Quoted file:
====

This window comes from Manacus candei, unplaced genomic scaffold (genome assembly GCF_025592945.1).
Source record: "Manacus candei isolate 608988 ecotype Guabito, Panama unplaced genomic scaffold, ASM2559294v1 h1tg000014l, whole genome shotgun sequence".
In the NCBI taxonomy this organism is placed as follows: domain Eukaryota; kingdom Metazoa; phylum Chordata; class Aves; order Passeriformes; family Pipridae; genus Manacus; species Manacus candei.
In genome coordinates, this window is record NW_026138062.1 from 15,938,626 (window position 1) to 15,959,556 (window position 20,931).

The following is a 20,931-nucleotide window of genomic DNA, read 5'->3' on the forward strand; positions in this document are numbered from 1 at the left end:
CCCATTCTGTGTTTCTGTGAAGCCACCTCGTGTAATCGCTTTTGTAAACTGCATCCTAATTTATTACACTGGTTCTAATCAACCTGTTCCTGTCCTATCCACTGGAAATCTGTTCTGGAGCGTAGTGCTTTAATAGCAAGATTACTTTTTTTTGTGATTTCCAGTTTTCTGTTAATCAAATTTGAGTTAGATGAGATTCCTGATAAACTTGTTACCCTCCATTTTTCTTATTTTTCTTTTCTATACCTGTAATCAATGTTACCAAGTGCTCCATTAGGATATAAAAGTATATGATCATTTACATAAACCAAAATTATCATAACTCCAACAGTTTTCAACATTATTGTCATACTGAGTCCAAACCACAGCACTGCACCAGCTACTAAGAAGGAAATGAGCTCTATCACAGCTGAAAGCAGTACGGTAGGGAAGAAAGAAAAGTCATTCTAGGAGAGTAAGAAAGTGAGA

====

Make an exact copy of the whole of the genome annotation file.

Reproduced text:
This window comes from Manacus candei, unplaced genomic scaffold (genome assembly GCF_025592945.1).
Source record: "Manacus candei isolate 608988 ecotype Guabito, Panama unplaced genomic scaffold, ASM2559294v1 h1tg000014l, whole genome shotgun sequence".
In the NCBI taxonomy this organism is placed as follows: domain Eukaryota; kingdom Metazoa; phylum Chordata; class Aves; order Passeriformes; family Pipridae; genus Manacus; species Manacus candei.
In genome coordinates, this window is record NW_026138062.1 from 15,938,626 (window position 1) to 15,959,556 (window position 20,931).

The following is a 20,931-nucleotide window of genomic DNA, read 5'->3' on the forward strand; positions in this document are numbered from 1 at the left end:
CCCATTCTGTGTTTCTGTGAAGCCACCTCGTGTAATCGCTTTTGTAAACTGCATCCTAATTTATTACACTGGTTCTAATCAACCTGTTCCTGTCCTATCCACTGGAAATCTGTTCTGGAGCGTAGTGCTTTAATAGCAAGATTACTTTTTTTTGTGATTTCCAGTTTTCTGTTAATCAAATTTGAGTTAGATGAGATTCCTGATAAACTTGTTACCCTCCATTTTTCTTATTTTTCTTTTCTATACCTGTAATCAATGTTACCAAGTGCTCCATTAGGATATAAAAGTATATGATCATTTACATAAACCAAAATTATCATAACTCCAACAGTTTTCAACATTATTGTCATACTGAGTCCAAACCACAGCACTGCACCAGCTACTAAGAAGGAAATGAGCTCTATCACAGCTGAAAGCAGTACGGTAGGGAAGAAAGAAAAGTCATTCTAGGAGAGTAAGAAAGTGAGA